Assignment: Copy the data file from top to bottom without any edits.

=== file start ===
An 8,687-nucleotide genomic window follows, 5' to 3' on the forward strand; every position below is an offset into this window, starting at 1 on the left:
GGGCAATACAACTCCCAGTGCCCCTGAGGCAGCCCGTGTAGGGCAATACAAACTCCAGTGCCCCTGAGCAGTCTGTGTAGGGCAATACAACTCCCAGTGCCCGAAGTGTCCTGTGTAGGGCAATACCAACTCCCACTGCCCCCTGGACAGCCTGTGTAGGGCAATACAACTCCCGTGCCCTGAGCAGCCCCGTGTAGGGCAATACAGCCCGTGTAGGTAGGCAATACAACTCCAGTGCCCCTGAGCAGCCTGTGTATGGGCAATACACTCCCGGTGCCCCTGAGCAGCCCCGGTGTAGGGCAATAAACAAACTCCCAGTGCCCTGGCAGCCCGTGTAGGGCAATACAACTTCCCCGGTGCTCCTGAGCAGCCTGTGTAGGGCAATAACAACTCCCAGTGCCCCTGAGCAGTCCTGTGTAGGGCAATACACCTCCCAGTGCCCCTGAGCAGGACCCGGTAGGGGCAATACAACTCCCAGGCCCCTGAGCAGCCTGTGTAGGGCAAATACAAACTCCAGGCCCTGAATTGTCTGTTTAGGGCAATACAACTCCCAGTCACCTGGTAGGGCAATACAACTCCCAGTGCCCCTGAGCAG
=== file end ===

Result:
An 8,687-nucleotide genomic window follows, 5' to 3' on the forward strand; every position below is an offset into this window, starting at 1 on the left:
GGGCAATACAACTCCCAGTGCCCCTGAGGCAGCCCGTGTAGGGCAATACAAACTCCAGTGCCCCTGAGCAGTCTGTGTAGGGCAATACAACTCCCAGTGCCCGAAGTGTCCTGTGTAGGGCAATACCAACTCCCACTGCCCCCTGGACAGCCTGTGTAGGGCAATACAACTCCCGTGCCCTGAGCAGCCCCGTGTAGGGCAATACAGCCCGTGTAGGTAGGCAATACAACTCCAGTGCCCCTGAGCAGCCTGTGTATGGGCAATACACTCCCGGTGCCCCTGAGCAGCCCCGGTGTAGGGCAATAAACAAACTCCCAGTGCCCTGGCAGCCCGTGTAGGGCAATACAACTTCCCCGGTGCTCCTGAGCAGCCTGTGTAGGGCAATAACAACTCCCAGTGCCCCTGAGCAGTCCTGTGTAGGGCAATACACCTCCCAGTGCCCCTGAGCAGGACCCGGTAGGGGCAATACAACTCCCAGGCCCCTGAGCAGCCTGTGTAGGGCAAATACAAACTCCAGGCCCTGAATTGTCTGTTTAGGGCAATACAACTCCCAGTCACCTGGTAGGGCAATACAACTCCCAGTGCCCCTGAGCAG